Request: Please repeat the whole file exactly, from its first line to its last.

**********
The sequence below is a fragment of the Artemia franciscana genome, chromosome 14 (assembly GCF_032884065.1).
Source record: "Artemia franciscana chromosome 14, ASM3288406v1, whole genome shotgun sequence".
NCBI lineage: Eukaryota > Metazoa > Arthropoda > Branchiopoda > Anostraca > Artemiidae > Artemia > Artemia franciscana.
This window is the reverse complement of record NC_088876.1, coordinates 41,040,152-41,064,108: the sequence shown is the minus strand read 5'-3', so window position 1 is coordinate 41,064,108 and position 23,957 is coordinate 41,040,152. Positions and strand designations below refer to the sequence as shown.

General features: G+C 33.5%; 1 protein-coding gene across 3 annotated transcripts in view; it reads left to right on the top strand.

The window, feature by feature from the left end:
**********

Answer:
The sequence below is a fragment of the Artemia franciscana genome, chromosome 14 (assembly GCF_032884065.1).
Source record: "Artemia franciscana chromosome 14, ASM3288406v1, whole genome shotgun sequence".
NCBI lineage: Eukaryota > Metazoa > Arthropoda > Branchiopoda > Anostraca > Artemiidae > Artemia > Artemia franciscana.
This window is the reverse complement of record NC_088876.1, coordinates 41,040,152-41,064,108: the sequence shown is the minus strand read 5'-3', so window position 1 is coordinate 41,064,108 and position 23,957 is coordinate 41,040,152. Positions and strand designations below refer to the sequence as shown.

General features: G+C 33.5%; 1 protein-coding gene across 3 annotated transcripts in view; it reads left to right on the top strand.

The window, feature by feature from the left end: